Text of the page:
This work is licensed under a Creative Commons Attribution 4.0 International License.

{ 4 comments… read them below or add one }

KathieB 29 March 2013 at 7:22 am

Thanks for a peek into your thought process. I first met you through the kitchn, and loved, loved, loved what you’d done with your own home.

We were planning some kitchen work, and as I was shopping, I kept hearing in my mind your wish that you could sleep on your soapstone countertops. That’s what we chose, and I feel the same way.

By the way, we’ve built several houses and I know it can be an interminable limbo of decision-making and cost overruns. Eek!. Sounds like building in CA is plenty trying. Hang in there.

Reply

cg 1 April 2013 at 3:59 pm

hi kathieb – great to hear from you, as always! so glad you love your soapstone as much as i do. =)

thanks for your wise words on home building – i am glad this isn’t my first time around, but having made it through once i can’t believe we signed up for round 2. then again, we are the people who had four kids, so clearly we are slow learners! =P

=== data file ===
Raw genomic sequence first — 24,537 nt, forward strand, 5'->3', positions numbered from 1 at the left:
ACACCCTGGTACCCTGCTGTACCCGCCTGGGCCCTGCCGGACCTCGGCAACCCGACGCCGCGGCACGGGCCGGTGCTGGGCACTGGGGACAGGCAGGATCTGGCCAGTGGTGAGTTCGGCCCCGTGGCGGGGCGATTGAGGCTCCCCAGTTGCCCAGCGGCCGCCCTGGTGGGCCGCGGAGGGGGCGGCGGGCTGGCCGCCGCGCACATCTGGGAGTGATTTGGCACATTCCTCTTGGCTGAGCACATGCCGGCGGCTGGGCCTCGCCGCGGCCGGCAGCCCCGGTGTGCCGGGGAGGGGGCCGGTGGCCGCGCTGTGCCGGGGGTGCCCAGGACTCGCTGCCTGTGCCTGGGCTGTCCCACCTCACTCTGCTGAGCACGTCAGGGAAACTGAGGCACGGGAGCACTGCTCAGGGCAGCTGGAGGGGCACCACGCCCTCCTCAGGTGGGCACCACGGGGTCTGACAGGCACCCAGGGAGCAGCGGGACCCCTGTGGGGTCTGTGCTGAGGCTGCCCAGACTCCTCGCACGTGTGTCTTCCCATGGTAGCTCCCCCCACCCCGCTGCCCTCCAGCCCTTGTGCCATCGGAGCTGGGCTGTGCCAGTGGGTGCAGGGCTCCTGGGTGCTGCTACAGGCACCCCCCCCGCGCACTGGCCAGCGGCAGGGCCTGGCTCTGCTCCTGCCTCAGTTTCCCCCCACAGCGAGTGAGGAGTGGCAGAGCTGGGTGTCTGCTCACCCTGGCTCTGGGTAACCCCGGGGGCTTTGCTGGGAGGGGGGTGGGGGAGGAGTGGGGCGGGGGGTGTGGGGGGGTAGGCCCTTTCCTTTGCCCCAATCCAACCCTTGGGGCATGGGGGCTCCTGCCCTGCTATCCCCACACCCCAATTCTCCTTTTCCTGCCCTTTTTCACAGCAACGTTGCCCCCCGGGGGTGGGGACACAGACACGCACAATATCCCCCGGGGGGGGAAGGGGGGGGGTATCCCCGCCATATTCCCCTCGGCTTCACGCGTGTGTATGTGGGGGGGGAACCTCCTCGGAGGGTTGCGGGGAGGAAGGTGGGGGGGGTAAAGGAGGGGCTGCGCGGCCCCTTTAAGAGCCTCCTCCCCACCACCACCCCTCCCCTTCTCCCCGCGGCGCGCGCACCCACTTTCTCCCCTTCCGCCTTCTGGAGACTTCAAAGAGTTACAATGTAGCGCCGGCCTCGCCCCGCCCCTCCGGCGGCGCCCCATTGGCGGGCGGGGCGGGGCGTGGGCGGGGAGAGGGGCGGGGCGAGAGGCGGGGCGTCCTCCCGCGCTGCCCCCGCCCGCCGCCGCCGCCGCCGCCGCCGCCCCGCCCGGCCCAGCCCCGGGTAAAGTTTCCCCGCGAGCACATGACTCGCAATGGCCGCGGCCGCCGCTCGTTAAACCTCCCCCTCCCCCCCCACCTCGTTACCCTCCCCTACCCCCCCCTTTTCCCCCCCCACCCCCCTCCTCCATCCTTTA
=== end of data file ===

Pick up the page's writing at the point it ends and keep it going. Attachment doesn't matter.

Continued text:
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Kathy 5 May 2014 at 11:02 pm

I’m a new follower of your lovely blog, so I just stumbled upon your posts about building a house in CA. At first, I was confused…I thought you lived in Ohio. Is it that you have two homes…one in OH and one in Silicon Valley? How wonderful! I’m looking forward to seeing how your new house develops!

Reply

cg 12 May 2014 at 9:46 am

hi kathy – i know, it’s confusing to me too! we went to ohio for a year, which turned into two, which turned into three. finally made it back, but not really because we’ve invaded my mom’s house for the last year and a half while we are building. it’s crazy town here. two homes and four kids was not sane planning. i count my many blessings when i’m on the precipice. =P